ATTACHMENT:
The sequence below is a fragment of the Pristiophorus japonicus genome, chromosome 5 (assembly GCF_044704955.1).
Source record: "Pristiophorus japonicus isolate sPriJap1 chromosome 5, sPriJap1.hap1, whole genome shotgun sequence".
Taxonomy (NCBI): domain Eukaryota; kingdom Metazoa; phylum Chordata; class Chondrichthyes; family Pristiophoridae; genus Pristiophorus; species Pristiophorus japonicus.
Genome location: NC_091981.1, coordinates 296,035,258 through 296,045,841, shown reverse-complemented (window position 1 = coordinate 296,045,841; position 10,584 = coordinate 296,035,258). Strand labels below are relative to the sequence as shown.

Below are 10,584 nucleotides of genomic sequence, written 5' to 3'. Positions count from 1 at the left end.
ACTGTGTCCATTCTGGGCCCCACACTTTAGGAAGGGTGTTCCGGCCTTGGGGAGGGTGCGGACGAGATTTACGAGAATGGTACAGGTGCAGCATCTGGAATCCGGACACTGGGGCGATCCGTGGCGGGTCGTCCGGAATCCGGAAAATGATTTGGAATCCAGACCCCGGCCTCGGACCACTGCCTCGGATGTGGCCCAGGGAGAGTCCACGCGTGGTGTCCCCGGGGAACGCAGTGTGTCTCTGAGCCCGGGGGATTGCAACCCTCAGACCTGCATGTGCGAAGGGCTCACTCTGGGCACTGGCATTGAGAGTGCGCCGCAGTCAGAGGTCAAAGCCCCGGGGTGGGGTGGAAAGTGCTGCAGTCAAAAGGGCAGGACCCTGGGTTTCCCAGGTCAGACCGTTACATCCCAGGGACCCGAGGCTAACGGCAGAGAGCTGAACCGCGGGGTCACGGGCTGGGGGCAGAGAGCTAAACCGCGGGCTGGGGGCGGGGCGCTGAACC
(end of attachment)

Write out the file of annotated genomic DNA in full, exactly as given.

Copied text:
The sequence below is a fragment of the Pristiophorus japonicus genome, chromosome 5 (assembly GCF_044704955.1).
Source record: "Pristiophorus japonicus isolate sPriJap1 chromosome 5, sPriJap1.hap1, whole genome shotgun sequence".
Taxonomy (NCBI): domain Eukaryota; kingdom Metazoa; phylum Chordata; class Chondrichthyes; family Pristiophoridae; genus Pristiophorus; species Pristiophorus japonicus.
Genome location: NC_091981.1, coordinates 296,035,258 through 296,045,841, shown reverse-complemented (window position 1 = coordinate 296,045,841; position 10,584 = coordinate 296,035,258). Strand labels below are relative to the sequence as shown.

Below are 10,584 nucleotides of genomic sequence, written 5' to 3'. Positions count from 1 at the left end.
ACTGTGTCCATTCTGGGCCCCACACTTTAGGAAGGGTGTTCCGGCCTTGGGGAGGGTGCGGACGAGATTTACGAGAATGGTACAGGTGCAGCATCTGGAATCCGGACACTGGGGCGATCCGTGGCGGGTCGTCCGGAATCCGGAAAATGATTTGGAATCCAGACCCCGGCCTCGGACCACTGCCTCGGATGTGGCCCAGGGAGAGTCCACGCGTGGTGTCCCCGGGGAACGCAGTGTGTCTCTGAGCCCGGGGGATTGCAACCCTCAGACCTGCATGTGCGAAGGGCTCACTCTGGGCACTGGCATTGAGAGTGCGCCGCAGTCAGAGGTCAAAGCCCCGGGGTGGGGTGGAAAGTGCTGCAGTCAAAAGGGCAGGACCCTGGGTTTCCCAGGTCAGACCGTTACATCCCAGGGACCCGAGGCTAACGGCAGAGAGCTGAACCGCGGGGTCACGGGCTGGGGGCAGAGAGCTAAACCGCGGGCTGGGGGCGGGGCGCTGAACC